- BUSBY, James (1801-1871)
- viticulturist and administratorson of John Busby (q.v.), was born in Edinburgh on 7 February 1801. He was well educated, and had made a study of viticulture in France. He came to Australia with his father on 24 February 1824, obtained a grant of land, and before May 1825 was given a position at the male orphan school at Bull's Hill near Liverpool, his duties including the teaching of viticulture and the supervision of the institution's farm. His salary was £100 a year, with "one third of the gross increase of the stock and of the net profits of the soil". In 1825 his A Treatise on the Cultivation of the Vine was published at Sydney, one of the earliest volumes printed in Australia. It was based principally on the work of the Count de Chaptal, published at Paris in 1819, but Busby also used his own notes. When the orphan school was placed in charge of the trustees of the clergy and school lands in 1826 they terminated Busby's appointment, but he made various claims which were submitted to arbitration, and in March 1828 Governor Darling (q.v.) stated that after the payment of certain sums to him, there was a balance of over £1000 still due. He was made a member of the land board, and he also sat on other boards and showed himself to be a capable public servant. He had also been appointed collector of internal revenue, with the understanding that it was not to be considered a permanent position. Busby, however, was dissatisfied when he was superseded by William Macpherson, and on 10 January 1831 drew up a statement of his claims and went to London to bring his case before the colonial office. He had in the previous year published another volume at Sydney, A Manual of Plain Directions for Planting and Cultivating Vineyards.In London Busby's intelligence and knowledge of colonial conditions evidently impressed the English officials, as in a dispatch dated 18 March 1832 Governor Bourke (q.v.) was advised that Busby had been appointed resident of New Zealand at a salary of £500 a year. While in Europe he had visited continental vineyards, and in 1834 another little volume was published at Sydney, Journal of a Recent Visit to the Principal Vineyards of Spain and France. He had collected a large number of vine cuttings which were sent to Sydney for propagation at the botanical gardens. This collection unfortunately was neglected and many of the vines were eventually destroyed. In New Zealand Busby found himself in the position of an official with no power of enforcing his decisions. He established good relations in most cases with both the missionaries and the Maoris, though his house was attacked on one occasion and he was slightly wounded. Busby's position was abolished in May 1839, but he remained on the spot, and when Captain Hobson (q.v.) became lieutenant-governor of New Zealand in January 1840, Busby worked with him and actually drafted the famous Treaty of Waitangi with the Maoris. On 1 September 1840 Hobson wrote a letter of thanks to Busby saying "through your disinterested and unbiased advice, and to your personal exertions, I may chiefly ascribe the ready adherence of the chiefs to the treaty". Busby could have had a good position under Hobson, but having purchased land from the Maoris he preferred to become a grazier. The New Zealand government, however, would not allow his title to it, and much of the rest of his life was taken up in a struggle to obtain the land or to obtain compensation. Busby's speech to the house of representatives of New Zealand on 1 August 1856 was printed in that year as a pamphlet under the title The First Settlers in New Zealand and their Treatment by the Government. In April 1870 Busby was awarded £36,800, considered to be the value of scrip for 73,000 acres of land. But the cash value of this was estimated at only £23,000 and that sum was finally accepted by Busby. He had spent many thousands of pounds in prosecuting his claims, and when his debts were paid only about £3000 remained for himself. He travelled to England calling at Sydney on the way, and died near London on 15 July 1871. He married Agnes Dow, who survived him with two sons and a daughter. In addition to the works already mentioned Busby was the author of Authentic Information Relating to N.S.W. and N.Z (1832), The Australian Farmer and Land Owner's Guide (1839), The Constitutional Relations of British Colonies to the Mother Country (1865), The Rebellions of the Maories traced to their True Origin (1865), Our Colonial Empire and the Case of New Zealand (1866), and other pamphlets.E. Ramsden, Busby of Waitangi and Journal and Proceedings Royal Australian Historical Society, vol. XXVI, pp. 361-86 and vol. XXVII, pp. 154-65; Historical Records of Australia, ser. I, vols. XIV, XV, XVI; G. W. Rusden, History of New Zealand.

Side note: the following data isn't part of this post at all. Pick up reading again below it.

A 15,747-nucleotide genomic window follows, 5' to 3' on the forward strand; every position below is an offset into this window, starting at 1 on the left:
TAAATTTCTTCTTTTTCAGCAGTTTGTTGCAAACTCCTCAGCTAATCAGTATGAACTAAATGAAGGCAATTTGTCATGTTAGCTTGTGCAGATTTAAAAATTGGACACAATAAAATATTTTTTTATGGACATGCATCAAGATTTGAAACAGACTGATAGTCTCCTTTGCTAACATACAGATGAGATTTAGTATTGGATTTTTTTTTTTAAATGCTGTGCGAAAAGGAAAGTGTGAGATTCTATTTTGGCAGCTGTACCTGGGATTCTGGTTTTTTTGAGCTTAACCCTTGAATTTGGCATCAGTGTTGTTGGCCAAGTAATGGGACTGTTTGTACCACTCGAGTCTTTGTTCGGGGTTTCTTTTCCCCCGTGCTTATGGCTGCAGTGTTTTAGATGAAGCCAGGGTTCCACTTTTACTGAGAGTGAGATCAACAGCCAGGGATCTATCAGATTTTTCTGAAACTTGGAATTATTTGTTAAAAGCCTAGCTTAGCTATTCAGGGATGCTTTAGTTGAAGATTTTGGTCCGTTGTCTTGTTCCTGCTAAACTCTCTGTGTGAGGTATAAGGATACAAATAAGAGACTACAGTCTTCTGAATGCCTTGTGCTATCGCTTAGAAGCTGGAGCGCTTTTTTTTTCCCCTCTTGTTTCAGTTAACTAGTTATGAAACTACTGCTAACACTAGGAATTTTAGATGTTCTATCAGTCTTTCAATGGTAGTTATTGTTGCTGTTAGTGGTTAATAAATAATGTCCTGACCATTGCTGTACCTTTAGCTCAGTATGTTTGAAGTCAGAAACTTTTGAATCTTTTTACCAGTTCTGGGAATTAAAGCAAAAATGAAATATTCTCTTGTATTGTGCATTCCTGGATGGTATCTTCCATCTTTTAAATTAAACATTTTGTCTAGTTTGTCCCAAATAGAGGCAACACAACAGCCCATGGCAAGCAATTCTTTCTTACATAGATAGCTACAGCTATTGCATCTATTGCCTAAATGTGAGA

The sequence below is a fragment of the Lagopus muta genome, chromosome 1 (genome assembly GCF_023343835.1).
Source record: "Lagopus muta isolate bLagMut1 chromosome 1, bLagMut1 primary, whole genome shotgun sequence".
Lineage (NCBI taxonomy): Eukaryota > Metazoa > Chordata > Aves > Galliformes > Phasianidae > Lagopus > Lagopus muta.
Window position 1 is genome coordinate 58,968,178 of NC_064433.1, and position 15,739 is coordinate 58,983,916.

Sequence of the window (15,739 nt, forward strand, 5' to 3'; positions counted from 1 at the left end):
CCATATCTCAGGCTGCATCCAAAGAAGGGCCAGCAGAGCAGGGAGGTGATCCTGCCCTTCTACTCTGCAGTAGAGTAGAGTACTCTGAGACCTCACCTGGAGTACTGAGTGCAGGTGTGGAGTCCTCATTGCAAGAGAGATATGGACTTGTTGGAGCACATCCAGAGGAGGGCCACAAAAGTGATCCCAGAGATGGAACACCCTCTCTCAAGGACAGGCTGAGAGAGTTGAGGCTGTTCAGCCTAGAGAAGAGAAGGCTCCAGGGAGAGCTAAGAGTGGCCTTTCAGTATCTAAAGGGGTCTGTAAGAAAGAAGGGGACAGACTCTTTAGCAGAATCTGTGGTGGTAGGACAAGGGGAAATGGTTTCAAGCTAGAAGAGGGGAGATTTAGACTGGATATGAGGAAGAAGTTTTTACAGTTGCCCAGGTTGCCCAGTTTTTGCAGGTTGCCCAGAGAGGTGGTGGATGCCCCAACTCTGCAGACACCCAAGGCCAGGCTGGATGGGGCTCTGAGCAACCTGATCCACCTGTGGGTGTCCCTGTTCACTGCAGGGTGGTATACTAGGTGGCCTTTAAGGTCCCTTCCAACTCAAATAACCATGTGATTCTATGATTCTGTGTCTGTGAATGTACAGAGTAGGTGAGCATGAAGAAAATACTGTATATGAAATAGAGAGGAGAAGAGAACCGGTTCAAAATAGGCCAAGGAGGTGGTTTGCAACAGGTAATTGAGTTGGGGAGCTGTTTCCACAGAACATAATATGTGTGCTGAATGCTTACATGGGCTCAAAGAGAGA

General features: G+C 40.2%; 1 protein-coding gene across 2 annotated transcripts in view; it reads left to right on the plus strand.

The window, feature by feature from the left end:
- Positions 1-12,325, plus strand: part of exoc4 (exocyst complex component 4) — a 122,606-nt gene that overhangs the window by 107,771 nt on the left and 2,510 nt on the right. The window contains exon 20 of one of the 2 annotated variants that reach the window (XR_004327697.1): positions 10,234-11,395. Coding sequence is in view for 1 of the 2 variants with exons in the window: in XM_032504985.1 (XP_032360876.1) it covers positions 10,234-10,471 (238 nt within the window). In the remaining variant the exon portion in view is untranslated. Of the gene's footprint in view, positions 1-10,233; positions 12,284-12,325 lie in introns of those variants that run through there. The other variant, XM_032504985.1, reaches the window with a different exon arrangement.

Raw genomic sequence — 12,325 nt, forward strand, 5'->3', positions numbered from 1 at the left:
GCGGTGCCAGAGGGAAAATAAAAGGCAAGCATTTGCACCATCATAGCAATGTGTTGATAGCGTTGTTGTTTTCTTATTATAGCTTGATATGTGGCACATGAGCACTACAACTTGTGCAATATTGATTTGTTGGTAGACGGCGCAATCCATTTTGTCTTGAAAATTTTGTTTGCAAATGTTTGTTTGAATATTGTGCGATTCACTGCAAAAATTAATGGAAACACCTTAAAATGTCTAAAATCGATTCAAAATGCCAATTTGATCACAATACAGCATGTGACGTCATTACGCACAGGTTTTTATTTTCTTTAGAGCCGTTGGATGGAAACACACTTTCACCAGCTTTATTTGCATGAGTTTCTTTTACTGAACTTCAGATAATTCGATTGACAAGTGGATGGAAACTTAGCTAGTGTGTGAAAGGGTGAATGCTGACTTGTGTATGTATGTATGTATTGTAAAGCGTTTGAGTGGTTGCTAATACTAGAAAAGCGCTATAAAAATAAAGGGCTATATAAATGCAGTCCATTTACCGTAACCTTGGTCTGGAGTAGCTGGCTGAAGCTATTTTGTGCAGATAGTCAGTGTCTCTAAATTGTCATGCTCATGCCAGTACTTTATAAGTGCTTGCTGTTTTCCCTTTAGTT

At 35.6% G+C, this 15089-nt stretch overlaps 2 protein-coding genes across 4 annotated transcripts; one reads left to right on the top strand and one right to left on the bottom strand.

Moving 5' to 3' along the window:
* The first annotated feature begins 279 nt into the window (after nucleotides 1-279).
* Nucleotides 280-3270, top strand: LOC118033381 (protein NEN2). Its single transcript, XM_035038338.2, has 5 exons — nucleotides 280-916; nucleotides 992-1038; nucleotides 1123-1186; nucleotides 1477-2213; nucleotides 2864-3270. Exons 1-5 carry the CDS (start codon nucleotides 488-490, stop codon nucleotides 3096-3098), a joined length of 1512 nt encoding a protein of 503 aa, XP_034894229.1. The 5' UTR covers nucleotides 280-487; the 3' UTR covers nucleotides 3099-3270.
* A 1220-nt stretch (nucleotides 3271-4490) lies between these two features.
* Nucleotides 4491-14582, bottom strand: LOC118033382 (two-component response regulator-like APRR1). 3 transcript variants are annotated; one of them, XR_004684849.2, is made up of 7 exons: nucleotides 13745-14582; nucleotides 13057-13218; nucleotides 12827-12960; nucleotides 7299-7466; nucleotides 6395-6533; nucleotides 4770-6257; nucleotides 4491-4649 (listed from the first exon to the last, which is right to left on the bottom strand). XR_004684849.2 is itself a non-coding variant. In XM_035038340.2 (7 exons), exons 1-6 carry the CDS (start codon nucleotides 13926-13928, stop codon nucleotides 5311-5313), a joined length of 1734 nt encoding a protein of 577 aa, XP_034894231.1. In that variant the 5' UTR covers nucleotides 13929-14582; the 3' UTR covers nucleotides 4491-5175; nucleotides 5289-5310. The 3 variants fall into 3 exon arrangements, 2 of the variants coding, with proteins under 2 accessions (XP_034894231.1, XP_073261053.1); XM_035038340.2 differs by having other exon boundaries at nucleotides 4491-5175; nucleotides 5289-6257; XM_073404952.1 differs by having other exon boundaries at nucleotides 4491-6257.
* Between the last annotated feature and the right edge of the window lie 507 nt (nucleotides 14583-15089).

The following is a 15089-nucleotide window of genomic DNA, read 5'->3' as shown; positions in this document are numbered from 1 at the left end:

Dictionary of Australian Biography by PERCIVAL SERLE. Angus and Robertson. 1949.
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